Not only that, these suburbs were worse than even the rural counties scattered across the state. The counties surrounding Minneapolis, Birmingham, Alabama, Seattle, Denver and Portland, Oregon, all repeated this pattern, with the suburbs following both the urban and rural counties of their states, according to the CDC’s analysis.
Pockets of lower vaccination rates are a problem for people everywhere, experts say. If COVID-19 breaks out in an unvaccinated rural or suburban area, these outbreaks are likely to spill over into neighboring cities, according to Keith Mueller, director of the Rural Policy Research Institute at the University of Iowa.
“If we’ve learned anything from the 18 months of this pandemic, we’ve learned that it can spread from any place to any place. We are a far too mobile society,” Mueller said.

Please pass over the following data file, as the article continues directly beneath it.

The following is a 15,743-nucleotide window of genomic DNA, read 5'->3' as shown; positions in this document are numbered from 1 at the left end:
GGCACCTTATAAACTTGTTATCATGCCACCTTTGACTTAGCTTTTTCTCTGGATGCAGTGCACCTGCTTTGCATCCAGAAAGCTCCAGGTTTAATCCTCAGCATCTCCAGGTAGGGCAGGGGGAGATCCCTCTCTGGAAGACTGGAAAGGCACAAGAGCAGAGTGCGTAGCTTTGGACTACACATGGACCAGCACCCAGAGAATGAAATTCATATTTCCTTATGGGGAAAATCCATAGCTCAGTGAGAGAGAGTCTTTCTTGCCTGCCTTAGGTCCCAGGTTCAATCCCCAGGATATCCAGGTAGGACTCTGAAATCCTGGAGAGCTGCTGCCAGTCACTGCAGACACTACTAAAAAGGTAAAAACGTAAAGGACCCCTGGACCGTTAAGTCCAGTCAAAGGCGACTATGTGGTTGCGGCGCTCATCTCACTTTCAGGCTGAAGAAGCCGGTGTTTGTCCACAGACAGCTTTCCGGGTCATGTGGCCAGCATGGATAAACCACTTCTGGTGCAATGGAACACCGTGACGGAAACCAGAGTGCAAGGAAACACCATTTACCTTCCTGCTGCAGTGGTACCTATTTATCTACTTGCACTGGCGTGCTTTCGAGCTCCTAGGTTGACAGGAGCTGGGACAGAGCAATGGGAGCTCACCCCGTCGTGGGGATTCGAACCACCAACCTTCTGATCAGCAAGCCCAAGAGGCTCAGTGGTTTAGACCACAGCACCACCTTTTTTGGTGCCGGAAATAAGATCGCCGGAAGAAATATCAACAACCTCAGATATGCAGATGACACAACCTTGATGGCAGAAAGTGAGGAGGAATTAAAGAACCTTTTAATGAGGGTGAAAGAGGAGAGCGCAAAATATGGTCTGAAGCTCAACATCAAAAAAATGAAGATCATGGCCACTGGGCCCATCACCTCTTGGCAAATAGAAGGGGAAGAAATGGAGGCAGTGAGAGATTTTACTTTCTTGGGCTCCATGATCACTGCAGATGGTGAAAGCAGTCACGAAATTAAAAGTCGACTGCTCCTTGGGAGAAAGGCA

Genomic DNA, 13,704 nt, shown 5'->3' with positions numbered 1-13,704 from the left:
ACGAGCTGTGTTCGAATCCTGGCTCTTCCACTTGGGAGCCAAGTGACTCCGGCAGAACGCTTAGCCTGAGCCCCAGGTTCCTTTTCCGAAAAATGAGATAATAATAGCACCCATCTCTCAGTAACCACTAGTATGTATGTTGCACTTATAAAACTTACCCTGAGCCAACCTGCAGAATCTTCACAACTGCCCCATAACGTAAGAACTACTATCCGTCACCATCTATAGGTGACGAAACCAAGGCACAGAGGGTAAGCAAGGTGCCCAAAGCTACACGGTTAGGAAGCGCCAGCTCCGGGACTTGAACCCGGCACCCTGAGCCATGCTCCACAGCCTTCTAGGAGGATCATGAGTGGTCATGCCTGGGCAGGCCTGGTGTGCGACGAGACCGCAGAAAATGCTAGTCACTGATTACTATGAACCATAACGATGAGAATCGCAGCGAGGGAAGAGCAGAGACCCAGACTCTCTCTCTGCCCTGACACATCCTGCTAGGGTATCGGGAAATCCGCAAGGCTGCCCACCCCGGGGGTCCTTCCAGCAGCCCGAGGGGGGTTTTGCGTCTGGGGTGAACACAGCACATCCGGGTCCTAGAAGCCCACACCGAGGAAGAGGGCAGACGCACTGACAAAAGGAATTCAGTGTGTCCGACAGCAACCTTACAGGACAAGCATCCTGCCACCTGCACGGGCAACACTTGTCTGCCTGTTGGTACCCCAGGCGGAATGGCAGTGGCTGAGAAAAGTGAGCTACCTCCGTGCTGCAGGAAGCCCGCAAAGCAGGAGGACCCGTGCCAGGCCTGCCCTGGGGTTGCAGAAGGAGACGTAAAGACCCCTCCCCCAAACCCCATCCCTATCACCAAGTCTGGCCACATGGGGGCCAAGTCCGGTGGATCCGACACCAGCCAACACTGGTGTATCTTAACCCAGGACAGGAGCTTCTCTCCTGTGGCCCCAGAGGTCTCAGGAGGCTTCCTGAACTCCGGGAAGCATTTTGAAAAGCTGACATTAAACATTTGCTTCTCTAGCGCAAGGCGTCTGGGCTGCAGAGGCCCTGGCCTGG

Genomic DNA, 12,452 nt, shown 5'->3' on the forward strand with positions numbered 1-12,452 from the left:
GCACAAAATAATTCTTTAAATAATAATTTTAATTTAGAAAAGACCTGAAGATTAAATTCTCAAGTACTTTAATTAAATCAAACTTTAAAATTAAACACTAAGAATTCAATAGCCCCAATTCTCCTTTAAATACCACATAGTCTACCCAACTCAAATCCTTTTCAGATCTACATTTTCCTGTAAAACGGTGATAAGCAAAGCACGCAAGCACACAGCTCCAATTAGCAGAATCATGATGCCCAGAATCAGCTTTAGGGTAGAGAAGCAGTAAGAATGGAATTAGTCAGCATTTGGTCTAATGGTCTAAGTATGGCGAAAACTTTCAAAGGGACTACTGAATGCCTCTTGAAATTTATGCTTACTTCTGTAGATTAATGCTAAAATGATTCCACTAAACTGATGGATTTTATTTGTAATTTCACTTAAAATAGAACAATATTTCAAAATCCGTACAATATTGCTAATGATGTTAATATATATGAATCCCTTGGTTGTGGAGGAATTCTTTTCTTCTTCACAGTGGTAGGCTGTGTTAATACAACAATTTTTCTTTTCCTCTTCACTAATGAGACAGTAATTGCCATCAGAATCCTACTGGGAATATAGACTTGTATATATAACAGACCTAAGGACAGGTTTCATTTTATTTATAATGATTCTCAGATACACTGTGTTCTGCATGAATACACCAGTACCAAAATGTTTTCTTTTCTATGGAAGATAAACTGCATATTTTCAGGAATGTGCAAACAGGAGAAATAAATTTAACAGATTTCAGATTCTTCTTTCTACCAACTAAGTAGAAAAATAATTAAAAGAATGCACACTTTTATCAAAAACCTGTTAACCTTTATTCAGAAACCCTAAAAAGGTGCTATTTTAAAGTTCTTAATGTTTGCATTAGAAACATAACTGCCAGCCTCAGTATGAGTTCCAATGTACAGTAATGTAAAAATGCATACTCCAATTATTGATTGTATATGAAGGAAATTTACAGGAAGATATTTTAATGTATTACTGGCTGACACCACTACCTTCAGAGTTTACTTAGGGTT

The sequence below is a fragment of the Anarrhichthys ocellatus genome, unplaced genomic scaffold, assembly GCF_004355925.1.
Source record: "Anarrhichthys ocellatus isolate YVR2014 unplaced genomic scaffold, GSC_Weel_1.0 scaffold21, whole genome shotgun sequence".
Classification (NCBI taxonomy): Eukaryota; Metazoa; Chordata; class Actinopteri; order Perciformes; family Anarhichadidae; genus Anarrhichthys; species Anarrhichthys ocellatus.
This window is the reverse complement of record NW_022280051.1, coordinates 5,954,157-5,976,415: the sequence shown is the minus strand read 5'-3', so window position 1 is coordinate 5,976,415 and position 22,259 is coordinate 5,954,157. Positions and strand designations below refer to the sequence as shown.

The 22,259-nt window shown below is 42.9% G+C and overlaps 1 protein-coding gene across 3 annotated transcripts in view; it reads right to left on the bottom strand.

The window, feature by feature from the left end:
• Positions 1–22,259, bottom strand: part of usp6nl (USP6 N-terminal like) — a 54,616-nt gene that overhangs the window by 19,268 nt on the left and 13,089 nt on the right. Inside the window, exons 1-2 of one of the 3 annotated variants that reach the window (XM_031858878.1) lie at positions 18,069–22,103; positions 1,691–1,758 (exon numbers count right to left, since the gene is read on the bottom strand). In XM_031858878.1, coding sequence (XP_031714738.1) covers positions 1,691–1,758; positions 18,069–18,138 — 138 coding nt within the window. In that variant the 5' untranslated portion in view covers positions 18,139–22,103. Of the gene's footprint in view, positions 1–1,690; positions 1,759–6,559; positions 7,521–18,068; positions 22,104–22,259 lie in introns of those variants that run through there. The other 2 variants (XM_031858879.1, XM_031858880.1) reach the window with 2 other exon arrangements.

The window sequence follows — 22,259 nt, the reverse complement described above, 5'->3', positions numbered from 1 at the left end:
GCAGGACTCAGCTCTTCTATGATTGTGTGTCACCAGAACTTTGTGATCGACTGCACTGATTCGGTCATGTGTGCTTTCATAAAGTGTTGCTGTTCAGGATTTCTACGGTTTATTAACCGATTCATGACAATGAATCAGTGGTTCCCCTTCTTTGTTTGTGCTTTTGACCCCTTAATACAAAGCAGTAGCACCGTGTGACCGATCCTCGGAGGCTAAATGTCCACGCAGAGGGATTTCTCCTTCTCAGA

As COVID-19 restrictions relax and the summer travel season heats up, more Americans are likely to venture into national parks and other outdoor destinations in rural areas.
“You stop to fill up on gas, and all of a sudden it’s your contact,” Holmes says. “It is ineffective to look at our borders, whether national, state or departmental, and say it’s over there. It’s not coming here.”
Socio-economically vulnerable countries are more in difficulty
A second CDC report in early June sheds light on demographic and social factors linked to declining vaccination rates in all counties, whether rural or urban.
The CDC ranks more than 3,000 counties nationwide using a Social Vulnerability Index that measures 15 factors such as poverty, poor public transportation and overcrowded housing that weakens a community’s capacity. to respond to disasters.
The researchers divided the counties into four categories – large urban, suburban, small to medium urban, and rural – and looked for which demographic profiles were linked to lower vaccination rates. Across all of these categories, households with children, people with disabilities, and lone-parent households were more likely to experience lower immunization rates. And researchers say these gaps are especially pronounced in suburban and rural counties.